June 16, 2017
Architecture gold medal recipient unearths mysteries behind Jewish eruv
Piper Bernbaum will be honoured with a Governor General’s Gold Medal at spring convocation
With a father who is an architect and a mother who is a designer, it seems only fitting that Piper Bernbaum would follow a similar career path.
And the School of Architecture graduate has done just that, while breaking new ground along the way with her award-winning thesis research into the spatial practice of the Jewish eruv, an area marked by wire that extends Orthodox Jewish households and the leniencies of private space into public areas. The symbolic boundary permits activities within it that are generally forbidden to take place in public on the Sabbath.
Bernbaum will be honoured with the Governor General’s Gold Medal for a master’s student at Spring Convocation on June 17. Gordon Pennycook, who graduated with a PhD in psychology last year, is the recipient of the prestigious medal at the doctoral level.
“Piper is unequivocally one of the best students I have had the pleasure to work with,” says Anne Bordeleau, director of the School of Architecture. “She will rise to any challenge that comes her way, achieving the highest understanding of all facets of the discipline of architecture as a humanistic practice, from its historical and technical footings to its cultural and socio-political reaches.”
The Governor General’s medal is just the latest award for Bernbaum. Earlier this year, she received a Royal Architecture Institute of Canada’s Student Medal for her thesis work and for the highest level of academic excellence in her graduating year. Additionally, she is the national recipient of the 2017 Prix de Rome for Emerging Practitioners from the Canada Council of the Arts.
The Prix de Rome award will allow her to travel across Canada and to Poland, Israel and the east coast of the United States to continue her thesis research into the eruv.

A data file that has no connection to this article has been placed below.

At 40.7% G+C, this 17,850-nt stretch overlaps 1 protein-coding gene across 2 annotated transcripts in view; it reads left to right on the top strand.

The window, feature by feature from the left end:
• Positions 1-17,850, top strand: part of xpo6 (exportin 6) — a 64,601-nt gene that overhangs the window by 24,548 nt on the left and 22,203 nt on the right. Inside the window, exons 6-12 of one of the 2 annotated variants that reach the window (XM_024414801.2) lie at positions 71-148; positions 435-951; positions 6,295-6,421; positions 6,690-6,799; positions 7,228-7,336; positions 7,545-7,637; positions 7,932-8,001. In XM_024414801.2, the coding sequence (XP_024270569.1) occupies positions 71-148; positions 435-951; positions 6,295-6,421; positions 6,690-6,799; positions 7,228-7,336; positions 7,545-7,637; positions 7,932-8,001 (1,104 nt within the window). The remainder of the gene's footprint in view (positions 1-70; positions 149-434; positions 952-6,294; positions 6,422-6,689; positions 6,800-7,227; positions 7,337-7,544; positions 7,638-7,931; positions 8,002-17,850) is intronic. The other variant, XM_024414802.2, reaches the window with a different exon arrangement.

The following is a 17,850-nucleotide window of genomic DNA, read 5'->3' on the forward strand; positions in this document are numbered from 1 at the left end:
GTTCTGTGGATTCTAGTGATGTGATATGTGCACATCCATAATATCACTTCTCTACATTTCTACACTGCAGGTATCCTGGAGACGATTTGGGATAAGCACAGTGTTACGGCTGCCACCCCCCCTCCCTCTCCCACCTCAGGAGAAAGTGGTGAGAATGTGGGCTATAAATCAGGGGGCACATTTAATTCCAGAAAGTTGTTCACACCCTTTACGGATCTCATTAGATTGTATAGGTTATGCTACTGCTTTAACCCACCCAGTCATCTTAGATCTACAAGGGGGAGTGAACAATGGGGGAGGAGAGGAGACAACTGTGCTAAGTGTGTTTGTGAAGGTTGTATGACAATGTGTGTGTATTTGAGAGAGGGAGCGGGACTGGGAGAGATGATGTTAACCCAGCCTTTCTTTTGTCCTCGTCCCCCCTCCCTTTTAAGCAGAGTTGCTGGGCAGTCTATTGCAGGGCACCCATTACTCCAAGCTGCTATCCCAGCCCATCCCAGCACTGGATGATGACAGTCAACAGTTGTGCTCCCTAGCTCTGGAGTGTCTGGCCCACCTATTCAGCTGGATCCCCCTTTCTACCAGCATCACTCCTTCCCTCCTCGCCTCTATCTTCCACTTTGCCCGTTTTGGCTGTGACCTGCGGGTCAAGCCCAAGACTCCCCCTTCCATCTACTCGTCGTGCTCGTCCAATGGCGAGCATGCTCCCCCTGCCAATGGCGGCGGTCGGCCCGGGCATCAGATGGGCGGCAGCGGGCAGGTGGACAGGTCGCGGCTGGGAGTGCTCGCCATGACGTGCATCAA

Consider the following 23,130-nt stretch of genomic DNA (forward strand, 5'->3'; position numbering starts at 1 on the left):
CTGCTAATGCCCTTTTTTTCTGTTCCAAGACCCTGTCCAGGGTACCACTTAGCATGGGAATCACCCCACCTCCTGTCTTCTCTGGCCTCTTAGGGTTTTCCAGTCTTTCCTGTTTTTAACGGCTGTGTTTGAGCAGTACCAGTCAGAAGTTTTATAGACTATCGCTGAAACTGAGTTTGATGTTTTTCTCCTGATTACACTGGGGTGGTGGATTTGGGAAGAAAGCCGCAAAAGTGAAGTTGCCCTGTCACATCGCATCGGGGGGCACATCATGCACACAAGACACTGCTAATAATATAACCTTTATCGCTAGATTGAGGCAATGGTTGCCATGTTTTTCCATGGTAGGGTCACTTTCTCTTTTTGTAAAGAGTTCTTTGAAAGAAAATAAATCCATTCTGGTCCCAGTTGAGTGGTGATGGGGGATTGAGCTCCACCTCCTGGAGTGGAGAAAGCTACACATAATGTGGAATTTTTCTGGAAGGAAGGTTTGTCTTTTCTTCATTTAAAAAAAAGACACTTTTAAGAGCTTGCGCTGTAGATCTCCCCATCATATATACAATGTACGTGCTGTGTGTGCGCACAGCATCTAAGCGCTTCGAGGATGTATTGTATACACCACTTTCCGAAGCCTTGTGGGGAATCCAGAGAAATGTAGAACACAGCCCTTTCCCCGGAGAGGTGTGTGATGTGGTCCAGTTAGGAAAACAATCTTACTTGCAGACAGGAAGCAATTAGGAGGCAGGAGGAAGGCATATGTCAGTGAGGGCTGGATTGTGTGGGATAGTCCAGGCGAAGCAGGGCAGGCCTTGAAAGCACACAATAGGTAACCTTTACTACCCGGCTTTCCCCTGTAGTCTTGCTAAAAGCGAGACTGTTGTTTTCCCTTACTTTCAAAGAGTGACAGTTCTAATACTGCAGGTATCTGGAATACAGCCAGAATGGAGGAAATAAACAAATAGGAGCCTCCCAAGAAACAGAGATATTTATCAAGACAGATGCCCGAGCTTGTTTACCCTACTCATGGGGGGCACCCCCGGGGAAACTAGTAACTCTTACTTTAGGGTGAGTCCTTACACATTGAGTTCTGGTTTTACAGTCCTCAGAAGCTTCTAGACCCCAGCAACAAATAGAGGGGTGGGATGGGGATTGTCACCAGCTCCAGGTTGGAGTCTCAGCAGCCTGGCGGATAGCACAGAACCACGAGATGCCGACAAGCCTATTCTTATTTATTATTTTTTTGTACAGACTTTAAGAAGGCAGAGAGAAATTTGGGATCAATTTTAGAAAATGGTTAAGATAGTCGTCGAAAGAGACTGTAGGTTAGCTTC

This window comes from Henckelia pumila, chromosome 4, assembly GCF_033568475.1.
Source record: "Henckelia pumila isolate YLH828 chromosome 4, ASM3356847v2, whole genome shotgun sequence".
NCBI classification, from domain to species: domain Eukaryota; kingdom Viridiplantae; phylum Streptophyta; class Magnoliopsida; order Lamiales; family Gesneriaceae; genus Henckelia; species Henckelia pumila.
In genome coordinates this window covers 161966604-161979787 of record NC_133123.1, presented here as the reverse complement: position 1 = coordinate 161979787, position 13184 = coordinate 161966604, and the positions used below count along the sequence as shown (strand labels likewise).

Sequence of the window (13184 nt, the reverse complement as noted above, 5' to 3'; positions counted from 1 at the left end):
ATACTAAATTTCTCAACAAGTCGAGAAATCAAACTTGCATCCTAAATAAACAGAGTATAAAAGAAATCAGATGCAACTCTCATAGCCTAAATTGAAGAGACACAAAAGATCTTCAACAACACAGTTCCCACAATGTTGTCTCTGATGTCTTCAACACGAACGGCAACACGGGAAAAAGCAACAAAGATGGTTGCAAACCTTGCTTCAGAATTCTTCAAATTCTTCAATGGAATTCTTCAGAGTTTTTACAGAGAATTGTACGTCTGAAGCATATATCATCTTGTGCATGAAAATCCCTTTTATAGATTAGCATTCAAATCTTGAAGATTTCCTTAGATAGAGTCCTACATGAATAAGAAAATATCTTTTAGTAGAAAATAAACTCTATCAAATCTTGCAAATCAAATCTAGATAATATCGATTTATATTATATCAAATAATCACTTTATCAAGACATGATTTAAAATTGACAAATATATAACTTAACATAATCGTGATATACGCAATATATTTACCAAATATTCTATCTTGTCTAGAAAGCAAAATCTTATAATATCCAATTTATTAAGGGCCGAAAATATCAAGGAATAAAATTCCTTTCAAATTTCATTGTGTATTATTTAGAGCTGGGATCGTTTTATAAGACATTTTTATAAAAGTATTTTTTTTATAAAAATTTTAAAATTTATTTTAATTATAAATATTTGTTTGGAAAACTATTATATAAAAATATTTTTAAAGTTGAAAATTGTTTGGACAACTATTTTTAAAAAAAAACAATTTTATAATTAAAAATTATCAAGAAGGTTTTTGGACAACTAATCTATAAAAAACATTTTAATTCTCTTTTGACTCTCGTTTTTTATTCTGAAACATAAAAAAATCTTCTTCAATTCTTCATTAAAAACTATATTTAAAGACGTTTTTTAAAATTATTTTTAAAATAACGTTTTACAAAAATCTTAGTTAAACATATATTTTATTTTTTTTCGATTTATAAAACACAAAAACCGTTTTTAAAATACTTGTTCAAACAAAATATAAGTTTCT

Intrigued by the mysteries of the eruv
The idea for Bernbaum’s thesis came from her interest in what a border indicates in terms of architecture and community. She looked at basic typologies of boundaries that exist throughout urban space, and how walls start to inform the division between what’s inside and outside, and what’s included and excluded.
“I had never heard of the eruv. As an architect and secular Jew, it was a phenomenal mystery, both spatial and spiritual,” explains Bernbaum, who also earned her BArch at Waterloo. “It creates a multiplicity of the public sphere. We are within it and around it every day and yet unaware of its existence, sacredness and what it creates. It was a topic too tempting and too surreal to ignore.”
While working on her thesis, Bernbaum was part of the team that designed The Evidence Room for the 2016 Venice Architecture Biennale, the largest world-wide architectural exhibition. Led by Bordeleau and professors Robert Jan van Pelt and Donald McKay, the installation consists of all-white, full scale, haunting models of the architecture of Auschwitz, including a ladder leading to a gas-tight hatch, a steel gas column, gas door, and plaster casts of architectural drawings and evidence.
Managing ROM exhibit of The Evidence Room
Bernbaum is currently the project manager of the expanded exhibition of The Evidence Room that opens June 25 for a seven-month run at the Royal Ontario Museum (ROM) in Toronto. The enhanced installation includes architectural models, new plaster casts, and a movie on the background of Auschwitz to provide context for school and tour groups.
Bernbaum graduated in October 2016, but wasn’t present to collect her degree. Now an adjunct professor for the School of Architecture, she was in Italy teaching for the school’s fall-semester Rome program for which she’ll instruct again beginning in September.
This Saturday, she’ll be on hand to receive one of the two Governor General’s medals, which are only awarded at Spring Convocation. The honour, the first for a Waterloo architecture student, means more to Bernbaum than a personal accomplishment.
“I love the School of Architecture because it has given me every opportunity possible,” she says. “More than anything, I’m proud to receive the medal and represent Waterloo Architecture because of all the support the school and faculty has given me throughout the years.”